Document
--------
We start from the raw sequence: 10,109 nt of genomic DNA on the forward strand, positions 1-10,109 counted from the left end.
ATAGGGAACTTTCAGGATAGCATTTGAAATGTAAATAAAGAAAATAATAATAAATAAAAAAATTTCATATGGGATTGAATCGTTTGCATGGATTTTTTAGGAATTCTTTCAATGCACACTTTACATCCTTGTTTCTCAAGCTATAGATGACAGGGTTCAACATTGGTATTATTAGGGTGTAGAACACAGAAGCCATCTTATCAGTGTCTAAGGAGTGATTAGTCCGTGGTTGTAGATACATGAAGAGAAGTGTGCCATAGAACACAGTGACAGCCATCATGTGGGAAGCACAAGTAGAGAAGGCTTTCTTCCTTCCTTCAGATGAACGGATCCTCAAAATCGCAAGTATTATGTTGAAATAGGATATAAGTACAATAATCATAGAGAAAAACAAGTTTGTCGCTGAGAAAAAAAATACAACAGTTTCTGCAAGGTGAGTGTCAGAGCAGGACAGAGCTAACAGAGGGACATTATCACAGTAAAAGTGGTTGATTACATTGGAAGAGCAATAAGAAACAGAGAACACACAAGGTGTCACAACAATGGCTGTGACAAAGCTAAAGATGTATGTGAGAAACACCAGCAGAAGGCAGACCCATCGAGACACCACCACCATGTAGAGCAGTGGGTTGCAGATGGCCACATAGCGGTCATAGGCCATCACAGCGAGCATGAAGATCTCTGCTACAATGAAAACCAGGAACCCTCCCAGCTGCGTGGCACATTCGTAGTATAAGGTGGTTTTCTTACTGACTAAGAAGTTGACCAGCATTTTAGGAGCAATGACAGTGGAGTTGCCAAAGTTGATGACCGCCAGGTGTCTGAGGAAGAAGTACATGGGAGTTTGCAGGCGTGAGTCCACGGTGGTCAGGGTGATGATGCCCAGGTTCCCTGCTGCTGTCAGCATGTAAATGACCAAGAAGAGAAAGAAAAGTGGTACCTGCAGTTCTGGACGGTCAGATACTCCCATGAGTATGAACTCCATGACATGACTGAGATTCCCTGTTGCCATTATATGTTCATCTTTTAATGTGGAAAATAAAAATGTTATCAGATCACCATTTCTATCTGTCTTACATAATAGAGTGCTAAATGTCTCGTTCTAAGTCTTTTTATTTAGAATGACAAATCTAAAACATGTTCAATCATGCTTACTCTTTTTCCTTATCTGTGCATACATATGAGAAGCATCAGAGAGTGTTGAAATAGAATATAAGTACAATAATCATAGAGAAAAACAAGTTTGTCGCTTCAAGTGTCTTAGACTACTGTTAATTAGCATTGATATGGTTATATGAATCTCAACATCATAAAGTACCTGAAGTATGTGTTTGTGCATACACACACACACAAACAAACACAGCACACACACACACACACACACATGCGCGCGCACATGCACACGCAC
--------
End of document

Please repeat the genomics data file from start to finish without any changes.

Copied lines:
We start from the raw sequence: 10,109 nt of genomic DNA on the forward strand, positions 1-10,109 counted from the left end.
ATAGGGAACTTTCAGGATAGCATTTGAAATGTAAATAAAGAAAATAATAATAAATAAAAAAATTTCATATGGGATTGAATCGTTTGCATGGATTTTTTAGGAATTCTTTCAATGCACACTTTACATCCTTGTTTCTCAAGCTATAGATGACAGGGTTCAACATTGGTATTATTAGGGTGTAGAACACAGAAGCCATCTTATCAGTGTCTAAGGAGTGATTAGTCCGTGGTTGTAGATACATGAAGAGAAGTGTGCCATAGAACACAGTGACAGCCATCATGTGGGAAGCACAAGTAGAGAAGGCTTTCTTCCTTCCTTCAGATGAACGGATCCTCAAAATCGCAAGTATTATGTTGAAATAGGATATAAGTACAATAATCATAGAGAAAAACAAGTTTGTCGCTGAGAAAAAAAATACAACAGTTTCTGCAAGGTGAGTGTCAGAGCAGGACAGAGCTAACAGAGGGACATTATCACAGTAAAAGTGGTTGATTACATTGGAAGAGCAATAAGAAACAGAGAACACACAAGGTGTCACAACAATGGCTGTGACAAAGCTAAAGATGTATGTGAGAAACACCAGCAGAAGGCAGACCCATCGAGACACCACCACCATGTAGAGCAGTGGGTTGCAGATGGCCACATAGCGGTCATAGGCCATCACAGCGAGCATGAAGATCTCTGCTACAATGAAAACCAGGAACCCTCCCAGCTGCGTGGCACATTCGTAGTATAAGGTGGTTTTCTTACTGACTAAGAAGTTGACCAGCATTTTAGGAGCAATGACAGTGGAGTTGCCAAAGTTGATGACCGCCAGGTGTCTGAGGAAGAAGTACATGGGAGTTTGCAGGCGTGAGTCCACGGTGGTCAGGGTGATGATGCCCAGGTTCCCTGCTGCTGTCAGCATGTAAATGACCAAGAAGAGAAAGAAAAGTGGTACCTGCAGTTCTGGACGGTCAGATACTCCCATGAGTATGAACTCCATGACATGACTGAGATTCCCTGTTGCCATTATATGTTCATCTTTTAATGTGGAAAATAAAAATGTTATCAGATCACCATTTCTATCTGTCTTACATAATAGAGTGCTAAATGTCTCGTTCTAAGTCTTTTTATTTAGAATGACAAATCTAAAACATGTTCAATCATGCTTACTCTTTTTCCTTATCTGTGCATACATATGAGAAGCATCAGAGAGTGTTGAAATAGAATATAAGTACAATAATCATAGAGAAAAACAAGTTTGTCGCTTCAAGTGTCTTAGACTACTGTTAATTAGCATTGATATGGTTATATGAATCTCAACATCATAAAGTACCTGAAGTATGTGTTTGTGCATACACACACACACAAACAAACACAGCACACACACACACACACACACATGCGCGCGCACATGCACACGCAC